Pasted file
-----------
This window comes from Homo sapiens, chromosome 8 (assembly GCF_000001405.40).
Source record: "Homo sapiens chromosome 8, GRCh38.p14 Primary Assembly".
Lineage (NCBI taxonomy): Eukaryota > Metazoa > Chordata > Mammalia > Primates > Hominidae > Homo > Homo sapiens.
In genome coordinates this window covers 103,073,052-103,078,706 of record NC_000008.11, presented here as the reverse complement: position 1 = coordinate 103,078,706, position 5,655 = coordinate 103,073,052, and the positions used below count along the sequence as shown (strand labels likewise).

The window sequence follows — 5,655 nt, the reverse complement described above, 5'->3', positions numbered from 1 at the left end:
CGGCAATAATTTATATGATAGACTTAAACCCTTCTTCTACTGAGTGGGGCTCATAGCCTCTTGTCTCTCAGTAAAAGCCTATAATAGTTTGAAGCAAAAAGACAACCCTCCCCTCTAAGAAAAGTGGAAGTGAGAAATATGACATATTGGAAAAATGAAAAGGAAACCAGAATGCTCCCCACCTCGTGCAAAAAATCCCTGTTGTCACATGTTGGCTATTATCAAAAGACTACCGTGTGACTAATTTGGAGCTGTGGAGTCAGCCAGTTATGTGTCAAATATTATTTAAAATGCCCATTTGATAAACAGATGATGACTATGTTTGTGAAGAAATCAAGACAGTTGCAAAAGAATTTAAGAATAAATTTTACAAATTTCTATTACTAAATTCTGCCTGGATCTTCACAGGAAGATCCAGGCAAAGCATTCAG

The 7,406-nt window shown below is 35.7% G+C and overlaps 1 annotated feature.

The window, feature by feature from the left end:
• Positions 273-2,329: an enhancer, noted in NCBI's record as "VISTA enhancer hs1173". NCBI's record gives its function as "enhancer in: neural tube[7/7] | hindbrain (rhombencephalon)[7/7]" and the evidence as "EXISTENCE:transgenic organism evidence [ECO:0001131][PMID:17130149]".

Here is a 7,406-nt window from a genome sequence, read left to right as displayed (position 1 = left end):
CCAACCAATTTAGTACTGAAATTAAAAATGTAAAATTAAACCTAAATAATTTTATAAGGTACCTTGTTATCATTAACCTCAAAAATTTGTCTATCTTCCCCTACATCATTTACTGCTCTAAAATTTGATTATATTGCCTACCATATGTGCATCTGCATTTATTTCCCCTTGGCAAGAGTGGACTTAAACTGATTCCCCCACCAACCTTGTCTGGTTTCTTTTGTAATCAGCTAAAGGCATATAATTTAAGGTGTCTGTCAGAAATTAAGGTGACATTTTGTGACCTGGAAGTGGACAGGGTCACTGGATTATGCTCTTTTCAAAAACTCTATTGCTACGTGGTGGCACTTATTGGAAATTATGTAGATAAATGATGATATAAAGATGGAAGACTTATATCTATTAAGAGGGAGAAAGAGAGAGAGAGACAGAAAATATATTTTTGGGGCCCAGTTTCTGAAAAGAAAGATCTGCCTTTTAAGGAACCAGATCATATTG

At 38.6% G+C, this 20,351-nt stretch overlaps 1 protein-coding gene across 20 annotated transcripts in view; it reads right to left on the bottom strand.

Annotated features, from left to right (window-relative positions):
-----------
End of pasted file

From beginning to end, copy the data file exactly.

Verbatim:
This window comes from Homo sapiens, chromosome 8 (assembly GCF_000001405.40).
Source record: "Homo sapiens chromosome 8, GRCh38.p14 Primary Assembly".
Lineage (NCBI taxonomy): Eukaryota > Metazoa > Chordata > Mammalia > Primates > Hominidae > Homo > Homo sapiens.
In genome coordinates this window covers 103,073,052-103,078,706 of record NC_000008.11, presented here as the reverse complement: position 1 = coordinate 103,078,706, position 5,655 = coordinate 103,073,052, and the positions used below count along the sequence as shown (strand labels likewise).

The window sequence follows — 5,655 nt, the reverse complement described above, 5'->3', positions numbered from 1 at the left end:
CGGCAATAATTTATATGATAGACTTAAACCCTTCTTCTACTGAGTGGGGCTCATAGCCTCTTGTCTCTCAGTAAAAGCCTATAATAGTTTGAAGCAAAAAGACAACCCTCCCCTCTAAGAAAAGTGGAAGTGAGAAATATGACATATTGGAAAAATGAAAAGGAAACCAGAATGCTCCCCACCTCGTGCAAAAAATCCCTGTTGTCACATGTTGGCTATTATCAAAAGACTACCGTGTGACTAATTTGGAGCTGTGGAGTCAGCCAGTTATGTGTCAAATATTATTTAAAATGCCCATTTGATAAACAGATGATGACTATGTTTGTGAAGAAATCAAGACAGTTGCAAAAGAATTTAAGAATAAATTTTACAAATTTCTATTACTAAATTCTGCCTGGATCTTCACAGGAAGATCCAGGCAAAGCATTCAG

The 7,406-nt window shown below is 35.7% G+C and overlaps 1 annotated feature.

The window, feature by feature from the left end:
• Positions 273-2,329: an enhancer, noted in NCBI's record as "VISTA enhancer hs1173". NCBI's record gives its function as "enhancer in: neural tube[7/7] | hindbrain (rhombencephalon)[7/7]" and the evidence as "EXISTENCE:transgenic organism evidence [ECO:0001131][PMID:17130149]".

Here is a 7,406-nt window from a genome sequence, read left to right as displayed (position 1 = left end):
CCAACCAATTTAGTACTGAAATTAAAAATGTAAAATTAAACCTAAATAATTTTATAAGGTACCTTGTTATCATTAACCTCAAAAATTTGTCTATCTTCCCCTACATCATTTACTGCTCTAAAATTTGATTATATTGCCTACCATATGTGCATCTGCATTTATTTCCCCTTGGCAAGAGTGGACTTAAACTGATTCCCCCACCAACCTTGTCTGGTTTCTTTTGTAATCAGCTAAAGGCATATAATTTAAGGTGTCTGTCAGAAATTAAGGTGACATTTTGTGACCTGGAAGTGGACAGGGTCACTGGATTATGCTCTTTTCAAAAACTCTATTGCTACGTGGTGGCACTTATTGGAAATTATGTAGATAAATGATGATATAAAGATGGAAGACTTATATCTATTAAGAGGGAGAAAGAGAGAGAGAGACAGAAAATATATTTTTGGGGCCCAGTTTCTGAAAAGAAAGATCTGCCTTTTAAGGAACCAGATCATATTG

At 38.6% G+C, this 20,351-nt stretch overlaps 1 protein-coding gene across 20 annotated transcripts in view; it reads right to left on the bottom strand.

Annotated features, from left to right (window-relative positions):